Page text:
Hindi could be compulsory till Class 10 in all CBSE schools
Accepting a parliamentary panel’s suggestions, President Pranab Mukherjee has asked Centre to talk to states before formulating the Hindi-must policyeducation Updated: Apr 22, 2017 18:43 IST
Students of Kendriya Vidyalayas and schools affiliated to the CBSE may have to read Hindi till Class 10 after President Pranab Mukherjee gave “in- principle approval” to a suggestion of a parliamentary panel.
The Centre, however, should draw up the policy to make Hindi a compulsory subject in consultation with states, said the presidential order, a copy of which is available on the website of the department of official languages.
Hindi in schools can be an emotive subject as most states in India are drawn along linguistics lines. States such as Tamil Nadu have witnessed violent protests against Hindi, the official language of the Indian government.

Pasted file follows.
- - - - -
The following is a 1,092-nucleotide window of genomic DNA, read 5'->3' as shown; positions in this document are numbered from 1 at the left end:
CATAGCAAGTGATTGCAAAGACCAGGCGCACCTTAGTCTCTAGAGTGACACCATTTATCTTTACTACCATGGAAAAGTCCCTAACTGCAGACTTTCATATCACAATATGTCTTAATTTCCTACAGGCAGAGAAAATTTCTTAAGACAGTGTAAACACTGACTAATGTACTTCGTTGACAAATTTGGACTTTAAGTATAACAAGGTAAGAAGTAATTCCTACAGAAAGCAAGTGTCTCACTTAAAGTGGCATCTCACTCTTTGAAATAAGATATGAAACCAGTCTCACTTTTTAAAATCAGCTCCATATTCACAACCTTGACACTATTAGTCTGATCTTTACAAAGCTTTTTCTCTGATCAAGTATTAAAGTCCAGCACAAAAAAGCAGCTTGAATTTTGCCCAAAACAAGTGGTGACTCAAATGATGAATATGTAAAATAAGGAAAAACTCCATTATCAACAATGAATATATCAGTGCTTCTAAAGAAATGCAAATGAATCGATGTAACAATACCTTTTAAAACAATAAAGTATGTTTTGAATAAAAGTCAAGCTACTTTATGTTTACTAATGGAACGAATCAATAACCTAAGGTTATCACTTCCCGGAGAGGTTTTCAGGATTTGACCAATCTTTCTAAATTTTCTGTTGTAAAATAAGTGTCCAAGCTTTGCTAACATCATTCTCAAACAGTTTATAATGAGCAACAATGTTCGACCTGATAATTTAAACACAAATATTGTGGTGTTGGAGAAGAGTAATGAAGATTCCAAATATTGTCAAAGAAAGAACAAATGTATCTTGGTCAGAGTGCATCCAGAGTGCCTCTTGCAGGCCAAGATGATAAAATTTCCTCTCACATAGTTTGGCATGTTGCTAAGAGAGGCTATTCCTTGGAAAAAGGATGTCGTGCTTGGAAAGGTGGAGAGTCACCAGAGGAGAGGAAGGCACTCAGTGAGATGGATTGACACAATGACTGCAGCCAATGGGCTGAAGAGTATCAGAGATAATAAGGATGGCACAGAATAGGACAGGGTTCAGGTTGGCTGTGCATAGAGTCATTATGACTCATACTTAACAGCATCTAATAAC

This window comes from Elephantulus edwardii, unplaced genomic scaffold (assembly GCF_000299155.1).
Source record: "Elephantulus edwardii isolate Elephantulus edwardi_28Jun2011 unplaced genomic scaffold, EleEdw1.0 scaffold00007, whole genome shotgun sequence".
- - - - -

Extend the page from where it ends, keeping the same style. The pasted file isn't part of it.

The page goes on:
The choice of languages to be taught in schools varies from state to state.
The Central Board of Secondary Education, the country’s biggest school board, last year recommended a three-language formula – English and any two Indian languages – to be expanded to classes 9 and 10.
While Hindi is likely choice for north India, in other parts, states are expected to pick from any of the 22 Indian languages recognised by the Constitution. The human resource and development ministry is yet to respond to the CBSE suggestion.
The President turned down a recommendation that wanted a minimum knowledge of Hindi to be one of the preconditions for a government job.
The committee of parliament on official languages made 117 suggestions to encourage use of Hindi, most of these have been accepted by the President.
One of them calls for fixing the duration of broadcast of Hindi programmes on all Doordarshan centres and All India Radio stations.
We may soon see presidents and union ministers deliver speeches in Hindi. The panel said all dignitaries should be requested to deliver their speeches in Hindi if they can read and speak the language.
Mukherjee has also accepted the recommendation that said the government, wherever possible, should give all advertisements in Hindi and regional languages.